May 10, 2019


How Nancy Pelosi Can Expose Trump and Barr's Extraordinary Power Grab (HEIDI LI FELDMAN, MAY 09, 2019, Slate)

The practice of congressional investigation and exacting of witness testimony dates back to at least 1792. Congress' power to subpoena witnesses and documents has been fully articulated and entrenched in U.S. constitutional law since 1927, when the Supreme Court decided McGrain v. Daugherty, a case that itself pitted the U.S. attorney general against a Senate committee investigating him for misconduct. The decision in McGrain firmly established the principle that inherent in the Constitution's grant of legislative powers to Congress is the power to investigate and obtain information necessary to legislate, including by means of subpoena. Subsequent decisions strengthened and enhanced this proposition.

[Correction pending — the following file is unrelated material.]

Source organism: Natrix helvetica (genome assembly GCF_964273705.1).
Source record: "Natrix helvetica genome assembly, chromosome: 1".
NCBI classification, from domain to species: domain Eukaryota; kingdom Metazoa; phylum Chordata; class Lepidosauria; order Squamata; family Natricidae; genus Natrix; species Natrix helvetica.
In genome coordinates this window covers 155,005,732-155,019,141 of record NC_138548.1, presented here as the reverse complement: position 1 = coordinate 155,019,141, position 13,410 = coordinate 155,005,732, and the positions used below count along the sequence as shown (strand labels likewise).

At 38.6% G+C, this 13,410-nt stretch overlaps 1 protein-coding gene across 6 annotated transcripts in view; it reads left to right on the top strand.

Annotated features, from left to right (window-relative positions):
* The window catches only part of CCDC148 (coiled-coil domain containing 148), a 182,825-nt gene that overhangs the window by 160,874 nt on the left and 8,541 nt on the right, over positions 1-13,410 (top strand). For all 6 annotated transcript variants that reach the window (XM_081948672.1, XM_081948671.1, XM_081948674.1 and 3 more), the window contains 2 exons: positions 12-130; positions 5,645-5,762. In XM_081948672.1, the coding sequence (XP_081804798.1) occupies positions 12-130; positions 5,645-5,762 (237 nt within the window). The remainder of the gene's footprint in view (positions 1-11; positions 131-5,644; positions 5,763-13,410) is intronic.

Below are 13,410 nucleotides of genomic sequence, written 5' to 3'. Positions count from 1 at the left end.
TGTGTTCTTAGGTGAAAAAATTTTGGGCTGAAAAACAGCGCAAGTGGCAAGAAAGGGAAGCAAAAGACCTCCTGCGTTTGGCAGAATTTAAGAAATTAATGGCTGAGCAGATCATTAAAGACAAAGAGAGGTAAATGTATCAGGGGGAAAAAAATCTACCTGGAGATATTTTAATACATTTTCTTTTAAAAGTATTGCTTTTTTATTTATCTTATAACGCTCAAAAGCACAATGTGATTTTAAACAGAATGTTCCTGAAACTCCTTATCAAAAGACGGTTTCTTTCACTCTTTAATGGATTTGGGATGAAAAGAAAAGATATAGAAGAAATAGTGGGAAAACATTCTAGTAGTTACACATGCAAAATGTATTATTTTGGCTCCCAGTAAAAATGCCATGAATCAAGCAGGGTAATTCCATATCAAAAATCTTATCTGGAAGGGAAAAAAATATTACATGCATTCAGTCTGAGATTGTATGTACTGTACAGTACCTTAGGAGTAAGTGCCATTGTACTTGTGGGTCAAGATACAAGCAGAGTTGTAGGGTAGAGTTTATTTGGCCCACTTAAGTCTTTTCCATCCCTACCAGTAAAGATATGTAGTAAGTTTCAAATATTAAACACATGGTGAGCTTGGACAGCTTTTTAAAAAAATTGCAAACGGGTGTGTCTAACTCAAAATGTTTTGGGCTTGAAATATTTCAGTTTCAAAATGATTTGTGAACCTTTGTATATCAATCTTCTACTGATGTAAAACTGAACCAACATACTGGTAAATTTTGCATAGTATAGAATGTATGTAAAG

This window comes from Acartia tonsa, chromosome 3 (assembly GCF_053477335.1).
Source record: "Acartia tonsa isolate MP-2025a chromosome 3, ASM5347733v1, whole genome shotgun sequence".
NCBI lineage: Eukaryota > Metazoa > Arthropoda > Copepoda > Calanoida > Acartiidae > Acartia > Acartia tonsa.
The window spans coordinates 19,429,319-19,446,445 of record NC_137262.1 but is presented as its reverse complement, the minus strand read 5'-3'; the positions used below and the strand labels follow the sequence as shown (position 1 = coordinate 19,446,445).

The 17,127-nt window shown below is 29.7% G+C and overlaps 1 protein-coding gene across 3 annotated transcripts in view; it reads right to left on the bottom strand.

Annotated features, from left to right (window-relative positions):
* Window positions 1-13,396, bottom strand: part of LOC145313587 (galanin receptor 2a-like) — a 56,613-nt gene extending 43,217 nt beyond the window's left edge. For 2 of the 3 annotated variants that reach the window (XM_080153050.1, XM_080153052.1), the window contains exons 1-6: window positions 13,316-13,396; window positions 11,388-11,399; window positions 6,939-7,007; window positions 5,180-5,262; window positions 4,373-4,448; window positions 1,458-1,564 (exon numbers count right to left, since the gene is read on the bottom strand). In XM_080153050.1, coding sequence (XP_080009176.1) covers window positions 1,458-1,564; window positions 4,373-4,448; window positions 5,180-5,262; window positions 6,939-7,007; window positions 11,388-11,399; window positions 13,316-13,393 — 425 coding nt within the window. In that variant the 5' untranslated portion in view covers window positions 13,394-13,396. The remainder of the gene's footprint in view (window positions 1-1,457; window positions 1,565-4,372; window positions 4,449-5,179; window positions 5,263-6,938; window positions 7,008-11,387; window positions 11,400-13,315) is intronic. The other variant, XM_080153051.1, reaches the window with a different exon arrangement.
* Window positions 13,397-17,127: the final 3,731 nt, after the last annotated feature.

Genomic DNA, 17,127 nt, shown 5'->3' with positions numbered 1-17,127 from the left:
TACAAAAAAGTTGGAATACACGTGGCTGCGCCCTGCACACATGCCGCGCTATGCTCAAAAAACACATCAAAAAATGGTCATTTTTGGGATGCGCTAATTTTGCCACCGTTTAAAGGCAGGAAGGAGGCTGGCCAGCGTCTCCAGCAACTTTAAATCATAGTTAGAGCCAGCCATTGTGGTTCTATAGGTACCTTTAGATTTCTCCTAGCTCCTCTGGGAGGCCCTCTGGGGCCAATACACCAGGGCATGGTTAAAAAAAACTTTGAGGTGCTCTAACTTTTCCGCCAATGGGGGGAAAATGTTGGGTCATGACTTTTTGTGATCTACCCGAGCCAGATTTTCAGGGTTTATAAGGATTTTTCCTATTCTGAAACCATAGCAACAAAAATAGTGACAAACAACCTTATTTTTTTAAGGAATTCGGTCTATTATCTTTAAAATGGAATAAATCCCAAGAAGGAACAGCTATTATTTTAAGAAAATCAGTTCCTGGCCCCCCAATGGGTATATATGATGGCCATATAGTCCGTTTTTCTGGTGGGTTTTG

Existing Supreme Court precedent on executive privilege, meanwhile, is sparse and arises from factual and legal circumstances entirely different from those posed by a congressional inquiry into presidential misconduct. The main cases date from the Nixon era. In one, U.S. v. Nixon, the Supreme Court squarely acknowledged a presidential interest in confidentiality in communications between executive branch officials. But the court actually held that, in the circumstances, the president's interest in confidential communications with executive aides was outweighed by the needs of justice in criminal adjudication. Nixon had to hand over the tapes that eventually brought down his presidency.

Posted by at May 10, 2019 12:02 AM